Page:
Adventures Of Felix

on June 19, 2001 by Francesca Dinglasan
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Quite fittingly, filmmaking partners Olivier Ducastel and Jacques Martineau ("Jeanne and the Perfect Guy") open their latest collaborative effort "Adventures of Felix" with France's Normandy Coast in the background and close with a shot depicting a sweeping view of the Mediterranean Sea off the port city of Marseilles. Respectively representing the far-north and far-south of the country--as well as the starting and ending points of the titular adventures--the movie cleverly and subtly portrays a diversified aspect of contemporary French society as observed by, and reflected in, the eponymous character.

Easygoing and content in his life with his steady boyfriend Daniel (Pierre-Loup Rajot), Felix (Sami Bouajila) decides to make the most of his layoff from work by embarking on a trip to find the father he's never met. Old letters indicate that the mysterious paternal figure is living in Marseilles, and thus begins Felix's journey across hundreds of miles of the Hexagon. Along the way, he befriends a number of colorful characters who come to symbolize a sort of extended family. Included in the group are a "little brother" (Charly Sergue) who is eager to experience his first homosexual tryst; a "grandmother" (Patachou) who reminisces about her unfulfilling marriage; a "cousin" (Philippe Garziano) whose shared interest in kites with Felix leads to a closer union; and a "sister" (Ariane Ascaride) whose multi-fathered children change Felix's perspective as to what constitutes a family.

Like the United States, France has long prided itself on being a republic that considers individuality and tolerance to be national principles, and "Adventures in Felix" is an intriguing take on how well these ideals actually stand up. Besides Felix being openly gay, he is of Arab descent (though France born-and-bred), which brings up issues of identity and race, especially when he enters the ultraconservative and xenophobic-prone South. The fact that Felix is also HIV-positive brings the film dangerously close to the realm of overt didacticism, which--to its great credit--it skillfully avoids, primarily through a healthy dose of humor. For example, when preparing to ingest the assortment of pills that comprise his AIDS medication cocktail, Felix and his "grandmother," who is taking her own set of age-related pills, compare the size and color of their respective drugs.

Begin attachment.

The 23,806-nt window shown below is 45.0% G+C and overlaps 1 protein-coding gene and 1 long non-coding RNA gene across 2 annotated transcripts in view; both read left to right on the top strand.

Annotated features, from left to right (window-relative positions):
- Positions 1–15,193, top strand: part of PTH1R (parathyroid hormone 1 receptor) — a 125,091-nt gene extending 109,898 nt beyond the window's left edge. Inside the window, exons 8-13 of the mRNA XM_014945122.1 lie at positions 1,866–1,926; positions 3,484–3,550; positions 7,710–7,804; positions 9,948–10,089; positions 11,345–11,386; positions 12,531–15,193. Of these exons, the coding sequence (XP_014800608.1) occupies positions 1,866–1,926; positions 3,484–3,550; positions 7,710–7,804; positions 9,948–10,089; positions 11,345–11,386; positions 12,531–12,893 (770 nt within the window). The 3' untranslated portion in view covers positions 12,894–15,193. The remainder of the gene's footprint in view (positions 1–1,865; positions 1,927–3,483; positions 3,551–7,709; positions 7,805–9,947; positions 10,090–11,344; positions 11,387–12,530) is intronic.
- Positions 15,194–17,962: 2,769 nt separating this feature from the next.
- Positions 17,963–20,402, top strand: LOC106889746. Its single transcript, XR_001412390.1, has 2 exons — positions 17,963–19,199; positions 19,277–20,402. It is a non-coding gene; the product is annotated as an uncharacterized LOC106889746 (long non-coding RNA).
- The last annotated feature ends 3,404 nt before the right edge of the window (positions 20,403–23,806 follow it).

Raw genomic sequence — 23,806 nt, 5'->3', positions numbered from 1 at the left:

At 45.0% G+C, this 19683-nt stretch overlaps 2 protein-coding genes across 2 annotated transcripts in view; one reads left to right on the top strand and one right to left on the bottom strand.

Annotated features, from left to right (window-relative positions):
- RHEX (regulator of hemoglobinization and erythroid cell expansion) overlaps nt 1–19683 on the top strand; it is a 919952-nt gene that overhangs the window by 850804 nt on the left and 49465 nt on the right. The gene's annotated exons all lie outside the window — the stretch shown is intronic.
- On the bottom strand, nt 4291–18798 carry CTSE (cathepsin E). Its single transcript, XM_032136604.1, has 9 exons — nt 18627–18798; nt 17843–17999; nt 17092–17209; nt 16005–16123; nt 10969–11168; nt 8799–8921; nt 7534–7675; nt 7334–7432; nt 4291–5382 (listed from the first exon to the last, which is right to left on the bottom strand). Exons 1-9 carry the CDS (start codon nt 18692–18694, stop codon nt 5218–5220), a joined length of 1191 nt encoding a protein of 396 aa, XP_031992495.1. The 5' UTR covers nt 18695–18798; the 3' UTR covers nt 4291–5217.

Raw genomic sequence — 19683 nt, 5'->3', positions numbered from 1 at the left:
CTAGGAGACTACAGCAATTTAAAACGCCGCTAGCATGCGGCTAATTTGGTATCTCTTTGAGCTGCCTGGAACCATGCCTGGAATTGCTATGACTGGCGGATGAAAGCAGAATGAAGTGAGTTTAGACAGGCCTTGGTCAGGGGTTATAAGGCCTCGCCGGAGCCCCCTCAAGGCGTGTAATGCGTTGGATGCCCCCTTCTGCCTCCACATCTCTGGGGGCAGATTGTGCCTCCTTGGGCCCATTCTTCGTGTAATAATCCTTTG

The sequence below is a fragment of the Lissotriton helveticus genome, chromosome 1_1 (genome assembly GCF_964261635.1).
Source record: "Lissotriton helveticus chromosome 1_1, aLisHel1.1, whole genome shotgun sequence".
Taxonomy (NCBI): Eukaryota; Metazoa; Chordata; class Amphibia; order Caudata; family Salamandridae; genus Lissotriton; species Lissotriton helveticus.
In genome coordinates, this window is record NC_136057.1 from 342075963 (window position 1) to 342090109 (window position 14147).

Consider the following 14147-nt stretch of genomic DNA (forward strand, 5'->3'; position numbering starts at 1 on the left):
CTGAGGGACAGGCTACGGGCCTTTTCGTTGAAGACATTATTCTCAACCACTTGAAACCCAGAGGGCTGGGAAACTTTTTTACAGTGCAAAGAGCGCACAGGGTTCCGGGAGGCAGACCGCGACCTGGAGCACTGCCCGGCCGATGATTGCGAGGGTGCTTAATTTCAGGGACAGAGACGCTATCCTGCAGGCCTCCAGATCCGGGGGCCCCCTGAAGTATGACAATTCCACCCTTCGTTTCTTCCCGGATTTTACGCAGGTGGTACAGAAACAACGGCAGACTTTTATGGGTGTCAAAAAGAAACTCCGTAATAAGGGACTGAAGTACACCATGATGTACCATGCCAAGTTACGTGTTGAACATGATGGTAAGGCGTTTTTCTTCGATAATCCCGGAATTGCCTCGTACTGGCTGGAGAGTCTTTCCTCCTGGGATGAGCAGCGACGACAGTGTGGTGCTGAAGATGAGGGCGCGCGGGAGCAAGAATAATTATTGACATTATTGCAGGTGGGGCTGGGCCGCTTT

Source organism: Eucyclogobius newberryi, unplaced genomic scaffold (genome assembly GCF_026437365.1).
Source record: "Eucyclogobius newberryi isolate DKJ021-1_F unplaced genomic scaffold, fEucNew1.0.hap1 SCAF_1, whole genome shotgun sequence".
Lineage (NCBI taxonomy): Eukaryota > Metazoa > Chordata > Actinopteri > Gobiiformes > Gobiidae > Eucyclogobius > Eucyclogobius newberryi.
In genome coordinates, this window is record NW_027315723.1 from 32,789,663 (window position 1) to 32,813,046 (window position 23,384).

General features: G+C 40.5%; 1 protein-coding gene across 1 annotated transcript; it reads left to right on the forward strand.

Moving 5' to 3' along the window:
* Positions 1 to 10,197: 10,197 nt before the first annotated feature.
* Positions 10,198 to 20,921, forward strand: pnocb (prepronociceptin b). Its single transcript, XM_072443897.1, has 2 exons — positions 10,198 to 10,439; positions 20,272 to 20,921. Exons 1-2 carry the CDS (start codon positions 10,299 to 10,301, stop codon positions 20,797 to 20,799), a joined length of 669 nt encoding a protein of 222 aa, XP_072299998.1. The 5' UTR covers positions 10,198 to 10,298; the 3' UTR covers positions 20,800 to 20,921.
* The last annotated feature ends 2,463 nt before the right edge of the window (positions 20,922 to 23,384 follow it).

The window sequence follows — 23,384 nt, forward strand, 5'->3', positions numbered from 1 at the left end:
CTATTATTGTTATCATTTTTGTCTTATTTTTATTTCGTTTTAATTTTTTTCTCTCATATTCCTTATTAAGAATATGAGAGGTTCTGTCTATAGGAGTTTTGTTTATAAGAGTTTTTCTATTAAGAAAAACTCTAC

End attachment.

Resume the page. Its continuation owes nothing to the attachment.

Though the film's sequences are notably uneven--"grandmother" and "sister" soar miles above the gratuitous-feeling "cousin"--Bouajila's admirable performance and Ducastel and Martineau's witty script help make this "Adventure" worthwhile. Starring Sami Bouajila, Patachou, Ariane Ascaride, Pierre-Loup Rajot, Charly Sergue, Maurice Benichou and Philippe Garziano. Directed and written by Olivier Ducastel and Jacques Martineau. Produced by Philippe Martin. A Winstar release. Comedy/Drama. French-language; subtitled. Unrated. Running time: 95 min.

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